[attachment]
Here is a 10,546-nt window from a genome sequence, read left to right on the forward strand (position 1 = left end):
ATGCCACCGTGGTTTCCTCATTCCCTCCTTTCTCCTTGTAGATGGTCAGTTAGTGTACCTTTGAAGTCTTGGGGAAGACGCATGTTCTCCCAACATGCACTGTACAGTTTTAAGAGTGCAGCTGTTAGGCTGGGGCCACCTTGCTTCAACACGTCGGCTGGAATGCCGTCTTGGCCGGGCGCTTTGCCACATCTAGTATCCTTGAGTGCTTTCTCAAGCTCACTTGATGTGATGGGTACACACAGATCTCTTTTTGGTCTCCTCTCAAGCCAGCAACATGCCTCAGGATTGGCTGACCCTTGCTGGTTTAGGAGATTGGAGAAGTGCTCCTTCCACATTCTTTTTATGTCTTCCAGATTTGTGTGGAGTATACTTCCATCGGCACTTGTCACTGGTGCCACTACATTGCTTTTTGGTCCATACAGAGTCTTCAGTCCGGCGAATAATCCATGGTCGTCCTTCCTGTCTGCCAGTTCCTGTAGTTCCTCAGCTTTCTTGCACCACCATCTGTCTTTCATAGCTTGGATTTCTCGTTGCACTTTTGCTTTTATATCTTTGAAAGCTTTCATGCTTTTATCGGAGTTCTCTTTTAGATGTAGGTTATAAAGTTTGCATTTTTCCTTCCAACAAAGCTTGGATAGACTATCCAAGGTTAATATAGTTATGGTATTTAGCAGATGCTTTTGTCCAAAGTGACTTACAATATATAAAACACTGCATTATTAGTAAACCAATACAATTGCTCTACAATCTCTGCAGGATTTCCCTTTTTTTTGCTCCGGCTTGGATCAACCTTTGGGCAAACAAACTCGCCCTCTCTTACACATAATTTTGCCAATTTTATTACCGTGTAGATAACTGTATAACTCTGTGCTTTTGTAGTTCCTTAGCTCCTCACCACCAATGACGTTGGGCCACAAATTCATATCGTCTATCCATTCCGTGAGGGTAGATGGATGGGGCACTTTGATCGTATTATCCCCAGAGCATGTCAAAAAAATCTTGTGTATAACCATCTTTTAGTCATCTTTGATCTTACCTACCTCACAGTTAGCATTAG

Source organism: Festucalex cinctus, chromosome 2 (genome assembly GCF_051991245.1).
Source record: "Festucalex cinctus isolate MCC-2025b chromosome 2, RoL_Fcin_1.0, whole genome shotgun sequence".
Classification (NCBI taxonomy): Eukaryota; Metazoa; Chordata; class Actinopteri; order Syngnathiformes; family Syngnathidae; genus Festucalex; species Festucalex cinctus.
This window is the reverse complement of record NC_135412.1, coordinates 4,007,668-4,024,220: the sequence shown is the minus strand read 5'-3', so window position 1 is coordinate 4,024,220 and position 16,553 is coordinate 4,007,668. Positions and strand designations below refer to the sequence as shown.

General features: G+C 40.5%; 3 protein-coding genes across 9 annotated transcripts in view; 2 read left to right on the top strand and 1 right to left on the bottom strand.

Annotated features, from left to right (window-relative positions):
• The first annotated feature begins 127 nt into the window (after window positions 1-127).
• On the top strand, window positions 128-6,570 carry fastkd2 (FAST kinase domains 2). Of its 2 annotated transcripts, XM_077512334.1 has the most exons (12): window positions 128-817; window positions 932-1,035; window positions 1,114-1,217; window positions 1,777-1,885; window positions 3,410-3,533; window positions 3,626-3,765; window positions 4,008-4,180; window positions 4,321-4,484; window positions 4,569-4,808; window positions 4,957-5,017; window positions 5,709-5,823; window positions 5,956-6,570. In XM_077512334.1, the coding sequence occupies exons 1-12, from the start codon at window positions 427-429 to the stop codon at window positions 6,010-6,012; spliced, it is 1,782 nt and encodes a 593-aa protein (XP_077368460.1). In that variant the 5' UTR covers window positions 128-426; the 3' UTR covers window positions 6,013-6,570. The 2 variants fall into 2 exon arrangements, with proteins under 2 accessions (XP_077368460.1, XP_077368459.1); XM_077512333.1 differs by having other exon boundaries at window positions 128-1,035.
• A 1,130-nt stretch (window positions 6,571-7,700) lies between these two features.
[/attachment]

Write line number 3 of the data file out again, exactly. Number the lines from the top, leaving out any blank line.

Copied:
Source organism: Festucalex cinctus, chromosome 2 (genome assembly GCF_051991245.1).